What does fact checked mean?
At SportsRec, we strive to deliver objective content that is accurate and up-to-date. Our team periodically reviews articles in order to ensure content quality. The sources cited below consist of evidence from peer-reviewed journals, prominent medical organizations, academic associations, and government data.
The information contained on this site is for informational purposes only, and should not be used as a substitute for the advice of a professional health care provider. Please check with the appropriate physician regarding health questions and concerns. Although we strive to deliver accurate and up-to-date information, no guarantee to that effect is made.
Difference Between Barbell Rows and Pullups
Barbell rows and pullups do not look anything alike. They are executed with different body positions, joint movements and with different equipment. However, they work the same muscles in your upper back, middle back and arms. Include rows and pullups in your routine to work your lats from different angles.
To do a pullup, grab a pullup bar with an overhand grip and lift your feet off the floor. Pull yourself up until your chin reaches or passes the bar, lifting the chest, pulling the shoulder blades together and aiming the elbows down towards the ground. To do a barbell row, stand with your feet about hip-width apart holding a barbell in front of your thighs. Push your hips back and lean your torso forward. Keep your back straight and keep the hips back to avoid your lower back from bowing under. Start with your arms hanging straight down, pull and hold your shoulder blades together as you pull the bar into your abdomen area.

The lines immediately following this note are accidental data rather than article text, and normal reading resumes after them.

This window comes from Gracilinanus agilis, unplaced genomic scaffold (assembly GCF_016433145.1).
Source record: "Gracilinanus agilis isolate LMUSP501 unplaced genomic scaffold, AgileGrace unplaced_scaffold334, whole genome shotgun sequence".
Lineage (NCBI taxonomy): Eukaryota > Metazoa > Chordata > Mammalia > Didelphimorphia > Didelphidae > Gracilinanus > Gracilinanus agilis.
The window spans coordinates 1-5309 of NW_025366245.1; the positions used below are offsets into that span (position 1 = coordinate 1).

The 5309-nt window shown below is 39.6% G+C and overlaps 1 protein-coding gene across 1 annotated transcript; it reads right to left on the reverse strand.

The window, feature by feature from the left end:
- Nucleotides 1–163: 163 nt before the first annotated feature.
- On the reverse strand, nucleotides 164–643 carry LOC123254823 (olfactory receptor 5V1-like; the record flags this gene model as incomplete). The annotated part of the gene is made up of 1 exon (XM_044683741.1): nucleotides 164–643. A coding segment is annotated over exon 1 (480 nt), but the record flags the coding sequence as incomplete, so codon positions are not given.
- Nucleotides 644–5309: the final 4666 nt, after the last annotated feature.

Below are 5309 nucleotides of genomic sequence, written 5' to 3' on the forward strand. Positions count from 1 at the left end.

Barbell rows and pullups work the same muscle groups. The latissimus dorsi, large muscles that run down each side of your spine, are the primary movers during both exercises. Smaller muscles in your back act as secondary movers; these include your rhomboids and trapezius muscles. Your biceps, the muscles on the front of your upper arm, assist. The muscles of your core, including your transverse abdominus and your obliques, activate during the pullup exercise to help stabilize your body.
The lattisimus dorsi are responsible for several movements of the shoulders and scapulae, or shoulder blades. The barbell row and pullup exercises each work the lats through different joint movements. The pullup works the lats through shoulder adduction -- pulling your upper arms down toward your sides. The barbell row works the lats through shoulder transverse extension -- pulling your upper arms out to the sides and away from your chest -- and scapula adduction -- pulling your shoulder blades together.
The standard pullup is a more challenging exercise than the barbell row because you have to lift your entire body weight against gravity. The barbell row offers an almost unlimited number of resistance options, but you do have to lift the barbell itself. Although the barbell row and the pullup work the same muscle groups, since they work them from different angles you should include variations of both exercises in your back routine for a thorough workout.
Based in Austin, Texas, Jolie Johnson has been in the fitness industry for over 12 years and has been writing fitness-related articles since 2008 for various websites. She received her Bachelor of Arts in English and philosophy from the University of Illinois.